The Hardy Kiwi, are native to the mountains and hills of southwestern China where they grow wild in trees and on bushes. The Hardy Kiwi was introduced to the United Kingdom, Europe, United States, and New Zealand between 1900 to 1910 from China. Commercial plantings were made in New Zealand about 1930 and have become widespread over the last 20-30 years.
These plants have been tested in New Hampshire and upper New York State where they survived 25 degrees F below zero temperatures! Kiwi plants are attractive growers that require a sunny location, preferably with wind protection. They can be grown in different types of soils; however, the soil must be well drained. The vines take very little maintenance-just pruning and support to hold about 100 lbs. of fruit for a mature plant. Plant 10 to 20 ft. apart. They are hardy in zones 4-9.
Kiwi plants are very pretty when used to cover a wall or fence or used in landscape design. The fruit is very high in Vitamin C and its use in recipes is endless. The hardy Kiwis ripen in mid to late September. Growing instructions included with each order.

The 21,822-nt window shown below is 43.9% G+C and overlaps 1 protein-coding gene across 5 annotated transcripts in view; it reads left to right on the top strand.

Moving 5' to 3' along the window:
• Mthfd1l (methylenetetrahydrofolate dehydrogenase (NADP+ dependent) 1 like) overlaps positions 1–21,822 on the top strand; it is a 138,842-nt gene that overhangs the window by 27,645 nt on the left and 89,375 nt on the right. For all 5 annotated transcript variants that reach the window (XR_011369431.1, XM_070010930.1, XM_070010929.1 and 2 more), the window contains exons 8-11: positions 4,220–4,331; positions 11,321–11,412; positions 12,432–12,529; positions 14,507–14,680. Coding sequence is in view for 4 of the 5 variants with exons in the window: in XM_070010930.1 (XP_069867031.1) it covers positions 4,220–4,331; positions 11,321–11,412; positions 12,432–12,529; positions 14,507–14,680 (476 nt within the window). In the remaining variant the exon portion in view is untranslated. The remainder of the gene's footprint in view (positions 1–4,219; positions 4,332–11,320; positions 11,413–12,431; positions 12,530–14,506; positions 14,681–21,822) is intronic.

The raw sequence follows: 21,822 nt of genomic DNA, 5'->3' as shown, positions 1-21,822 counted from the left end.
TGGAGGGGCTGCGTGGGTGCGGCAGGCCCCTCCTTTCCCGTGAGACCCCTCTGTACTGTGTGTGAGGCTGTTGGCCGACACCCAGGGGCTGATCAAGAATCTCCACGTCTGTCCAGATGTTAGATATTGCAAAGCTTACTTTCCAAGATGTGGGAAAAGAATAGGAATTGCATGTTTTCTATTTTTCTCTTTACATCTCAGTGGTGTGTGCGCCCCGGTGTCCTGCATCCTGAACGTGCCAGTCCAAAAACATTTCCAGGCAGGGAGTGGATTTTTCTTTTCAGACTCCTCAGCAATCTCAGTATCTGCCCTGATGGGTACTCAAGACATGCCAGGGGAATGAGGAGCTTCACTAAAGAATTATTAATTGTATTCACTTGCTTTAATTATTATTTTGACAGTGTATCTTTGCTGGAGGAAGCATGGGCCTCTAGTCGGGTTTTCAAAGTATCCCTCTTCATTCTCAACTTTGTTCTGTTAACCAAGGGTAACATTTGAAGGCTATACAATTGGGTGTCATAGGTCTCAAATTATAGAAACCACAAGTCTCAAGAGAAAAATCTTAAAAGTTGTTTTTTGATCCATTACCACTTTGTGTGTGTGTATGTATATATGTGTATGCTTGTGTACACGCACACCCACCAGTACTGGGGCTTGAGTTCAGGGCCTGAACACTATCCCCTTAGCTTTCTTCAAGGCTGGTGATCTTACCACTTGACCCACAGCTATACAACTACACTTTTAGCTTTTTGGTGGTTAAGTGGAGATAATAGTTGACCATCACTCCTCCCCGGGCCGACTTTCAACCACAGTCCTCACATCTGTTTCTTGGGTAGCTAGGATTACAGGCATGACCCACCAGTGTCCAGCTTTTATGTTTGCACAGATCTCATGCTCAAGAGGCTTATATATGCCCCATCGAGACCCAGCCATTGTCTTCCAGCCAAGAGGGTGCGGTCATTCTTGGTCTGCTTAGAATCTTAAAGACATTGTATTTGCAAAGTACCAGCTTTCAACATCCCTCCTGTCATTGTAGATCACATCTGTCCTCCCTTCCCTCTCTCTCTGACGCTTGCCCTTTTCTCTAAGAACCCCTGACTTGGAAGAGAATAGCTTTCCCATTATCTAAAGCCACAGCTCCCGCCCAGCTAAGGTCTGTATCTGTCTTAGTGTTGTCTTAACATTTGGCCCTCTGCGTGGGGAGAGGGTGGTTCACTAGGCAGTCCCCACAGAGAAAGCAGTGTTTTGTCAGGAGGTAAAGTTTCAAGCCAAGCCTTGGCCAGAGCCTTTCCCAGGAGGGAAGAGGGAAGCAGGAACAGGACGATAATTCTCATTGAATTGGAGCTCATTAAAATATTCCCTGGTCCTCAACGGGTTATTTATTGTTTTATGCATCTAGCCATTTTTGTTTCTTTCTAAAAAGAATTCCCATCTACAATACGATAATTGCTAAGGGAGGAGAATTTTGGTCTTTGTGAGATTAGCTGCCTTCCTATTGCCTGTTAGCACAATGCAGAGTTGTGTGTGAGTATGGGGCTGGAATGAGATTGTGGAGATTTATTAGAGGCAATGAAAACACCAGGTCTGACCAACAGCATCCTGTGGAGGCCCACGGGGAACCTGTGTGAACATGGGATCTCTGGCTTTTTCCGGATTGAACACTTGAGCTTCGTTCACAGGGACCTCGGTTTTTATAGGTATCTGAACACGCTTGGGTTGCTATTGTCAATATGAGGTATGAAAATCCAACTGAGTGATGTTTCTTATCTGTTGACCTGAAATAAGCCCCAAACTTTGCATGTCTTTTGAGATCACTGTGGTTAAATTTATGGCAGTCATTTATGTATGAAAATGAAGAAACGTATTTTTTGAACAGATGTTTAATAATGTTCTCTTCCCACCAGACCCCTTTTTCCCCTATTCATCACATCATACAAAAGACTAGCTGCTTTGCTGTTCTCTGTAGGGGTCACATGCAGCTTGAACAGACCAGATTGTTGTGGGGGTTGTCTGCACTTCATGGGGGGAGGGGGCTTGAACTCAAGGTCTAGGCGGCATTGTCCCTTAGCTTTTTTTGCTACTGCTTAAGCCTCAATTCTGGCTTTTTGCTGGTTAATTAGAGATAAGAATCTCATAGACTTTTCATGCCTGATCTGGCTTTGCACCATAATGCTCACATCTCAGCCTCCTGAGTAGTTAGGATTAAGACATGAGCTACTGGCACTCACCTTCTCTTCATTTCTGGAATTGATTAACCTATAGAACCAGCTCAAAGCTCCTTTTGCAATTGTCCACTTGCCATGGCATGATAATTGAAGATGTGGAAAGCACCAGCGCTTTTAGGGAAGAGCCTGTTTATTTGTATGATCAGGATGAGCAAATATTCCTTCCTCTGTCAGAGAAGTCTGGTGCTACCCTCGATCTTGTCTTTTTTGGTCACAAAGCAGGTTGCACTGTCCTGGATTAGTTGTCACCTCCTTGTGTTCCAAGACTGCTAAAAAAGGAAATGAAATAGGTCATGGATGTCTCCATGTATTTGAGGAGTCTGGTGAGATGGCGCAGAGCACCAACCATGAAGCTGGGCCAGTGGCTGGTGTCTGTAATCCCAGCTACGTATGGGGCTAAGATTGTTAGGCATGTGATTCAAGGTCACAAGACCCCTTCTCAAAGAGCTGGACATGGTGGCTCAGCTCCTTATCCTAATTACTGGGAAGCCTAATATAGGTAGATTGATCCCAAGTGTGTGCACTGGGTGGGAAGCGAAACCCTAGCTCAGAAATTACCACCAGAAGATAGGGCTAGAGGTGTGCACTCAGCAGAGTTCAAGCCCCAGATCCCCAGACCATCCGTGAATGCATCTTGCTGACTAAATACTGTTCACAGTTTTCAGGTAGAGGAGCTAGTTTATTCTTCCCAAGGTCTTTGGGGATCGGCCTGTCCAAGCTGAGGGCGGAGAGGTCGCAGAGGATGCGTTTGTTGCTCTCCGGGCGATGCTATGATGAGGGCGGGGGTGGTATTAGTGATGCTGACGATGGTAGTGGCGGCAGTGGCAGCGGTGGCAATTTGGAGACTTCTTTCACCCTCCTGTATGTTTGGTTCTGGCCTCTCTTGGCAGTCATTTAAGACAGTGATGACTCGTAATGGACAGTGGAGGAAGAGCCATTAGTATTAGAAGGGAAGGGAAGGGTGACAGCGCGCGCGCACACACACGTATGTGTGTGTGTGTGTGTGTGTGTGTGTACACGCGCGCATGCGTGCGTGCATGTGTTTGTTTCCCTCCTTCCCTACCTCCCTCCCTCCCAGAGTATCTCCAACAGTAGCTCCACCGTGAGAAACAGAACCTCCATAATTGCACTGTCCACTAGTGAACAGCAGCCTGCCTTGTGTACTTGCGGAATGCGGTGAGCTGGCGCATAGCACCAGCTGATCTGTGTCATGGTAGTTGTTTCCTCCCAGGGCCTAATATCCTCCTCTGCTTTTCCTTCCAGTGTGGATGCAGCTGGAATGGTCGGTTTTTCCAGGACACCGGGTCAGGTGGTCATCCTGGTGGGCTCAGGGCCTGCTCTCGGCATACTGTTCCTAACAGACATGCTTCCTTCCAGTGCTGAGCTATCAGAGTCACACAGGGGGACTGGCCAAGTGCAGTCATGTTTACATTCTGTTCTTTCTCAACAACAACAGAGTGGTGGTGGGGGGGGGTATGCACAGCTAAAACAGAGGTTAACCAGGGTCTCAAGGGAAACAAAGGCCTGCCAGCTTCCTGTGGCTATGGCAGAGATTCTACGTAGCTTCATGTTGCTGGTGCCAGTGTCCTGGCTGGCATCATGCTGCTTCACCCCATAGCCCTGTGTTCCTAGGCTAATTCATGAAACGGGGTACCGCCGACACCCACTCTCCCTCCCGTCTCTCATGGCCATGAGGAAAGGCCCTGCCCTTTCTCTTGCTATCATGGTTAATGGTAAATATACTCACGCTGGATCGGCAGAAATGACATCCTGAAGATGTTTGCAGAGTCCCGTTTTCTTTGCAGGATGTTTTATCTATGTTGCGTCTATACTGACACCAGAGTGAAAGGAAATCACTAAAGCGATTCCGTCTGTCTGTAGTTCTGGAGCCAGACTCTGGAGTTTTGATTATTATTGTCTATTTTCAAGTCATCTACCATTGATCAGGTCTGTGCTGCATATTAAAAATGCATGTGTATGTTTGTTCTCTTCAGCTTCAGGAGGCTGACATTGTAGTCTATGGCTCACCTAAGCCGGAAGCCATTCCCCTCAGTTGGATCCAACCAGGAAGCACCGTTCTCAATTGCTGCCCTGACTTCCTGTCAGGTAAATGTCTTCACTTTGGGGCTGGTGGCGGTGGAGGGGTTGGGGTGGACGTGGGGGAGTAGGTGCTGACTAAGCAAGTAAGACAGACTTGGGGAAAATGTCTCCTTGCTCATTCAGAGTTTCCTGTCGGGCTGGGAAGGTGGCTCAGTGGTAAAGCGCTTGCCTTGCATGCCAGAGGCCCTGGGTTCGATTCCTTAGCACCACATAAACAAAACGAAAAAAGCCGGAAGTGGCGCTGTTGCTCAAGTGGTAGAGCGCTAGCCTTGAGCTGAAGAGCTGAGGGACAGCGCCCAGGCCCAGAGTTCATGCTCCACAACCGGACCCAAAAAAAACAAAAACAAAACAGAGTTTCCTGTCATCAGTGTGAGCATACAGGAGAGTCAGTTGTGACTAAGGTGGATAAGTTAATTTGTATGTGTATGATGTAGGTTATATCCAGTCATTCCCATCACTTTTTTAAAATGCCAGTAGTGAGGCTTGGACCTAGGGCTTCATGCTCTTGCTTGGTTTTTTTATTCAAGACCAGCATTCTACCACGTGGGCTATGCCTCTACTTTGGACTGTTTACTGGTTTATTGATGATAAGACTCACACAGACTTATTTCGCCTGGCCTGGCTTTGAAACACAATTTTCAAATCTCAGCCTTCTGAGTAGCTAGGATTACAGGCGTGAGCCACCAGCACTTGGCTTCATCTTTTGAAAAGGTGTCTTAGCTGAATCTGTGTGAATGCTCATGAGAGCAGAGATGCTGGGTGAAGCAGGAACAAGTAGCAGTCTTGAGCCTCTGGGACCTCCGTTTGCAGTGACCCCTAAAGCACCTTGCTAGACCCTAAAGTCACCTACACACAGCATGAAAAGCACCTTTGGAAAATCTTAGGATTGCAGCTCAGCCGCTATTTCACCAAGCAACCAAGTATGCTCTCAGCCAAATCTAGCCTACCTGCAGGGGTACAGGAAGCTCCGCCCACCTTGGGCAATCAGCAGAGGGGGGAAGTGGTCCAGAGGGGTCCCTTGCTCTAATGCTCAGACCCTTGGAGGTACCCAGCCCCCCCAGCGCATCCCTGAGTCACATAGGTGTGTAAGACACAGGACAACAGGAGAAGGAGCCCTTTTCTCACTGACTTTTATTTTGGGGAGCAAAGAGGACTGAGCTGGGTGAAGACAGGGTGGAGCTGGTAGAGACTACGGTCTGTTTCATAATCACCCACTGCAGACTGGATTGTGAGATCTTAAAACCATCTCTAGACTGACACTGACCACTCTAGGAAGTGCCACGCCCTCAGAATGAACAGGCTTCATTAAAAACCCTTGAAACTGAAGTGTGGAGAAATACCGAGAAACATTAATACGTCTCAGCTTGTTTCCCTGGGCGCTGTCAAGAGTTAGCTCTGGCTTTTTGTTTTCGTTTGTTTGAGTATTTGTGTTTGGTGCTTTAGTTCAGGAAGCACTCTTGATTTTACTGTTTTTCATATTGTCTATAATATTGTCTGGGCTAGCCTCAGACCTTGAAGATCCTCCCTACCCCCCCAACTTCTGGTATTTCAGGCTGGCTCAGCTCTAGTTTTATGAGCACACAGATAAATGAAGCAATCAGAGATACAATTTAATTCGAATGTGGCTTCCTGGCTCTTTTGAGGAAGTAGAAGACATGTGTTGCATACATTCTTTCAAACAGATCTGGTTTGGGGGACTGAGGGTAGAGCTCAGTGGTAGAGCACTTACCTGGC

Actinidia arguta Issai is unigue self fertile female kiwi vine with tasty fruit the size of a large grape. This cultivar can produce abundant crops in the absence of a male pollinator, often in the first year after planting. It is a climbing plant, supporting itself by twining around branches and a fast grower maturing at a length of to 12 feet. A very hardy plant, tolerating temperatures down to -20°F, but the young spring growth is susceptible to frost damage. In spring, it produces fragrant white flowers. A self-pollinator, it bears long fruit to 1 inch in diameter. Fruit is sweet with a good flavour and high quality. It ripens in September and contains up to 5 times the vitamin C content of blackcurrants. The fruit is seedless when it is not pollinated. This vine is worth growing for its nice foliage alone and the fruits are an added bonus. Actinidia arguta prefers a sound loamy neutral soil in a sheltered position. It tolerates acid and moderately alkaline soils. Succeeds in semi-shade but full sun is best for fruit production. Fruits are formed on second year wood and also on fruit spurs on older wood. Any pruning is best carried out in the winter.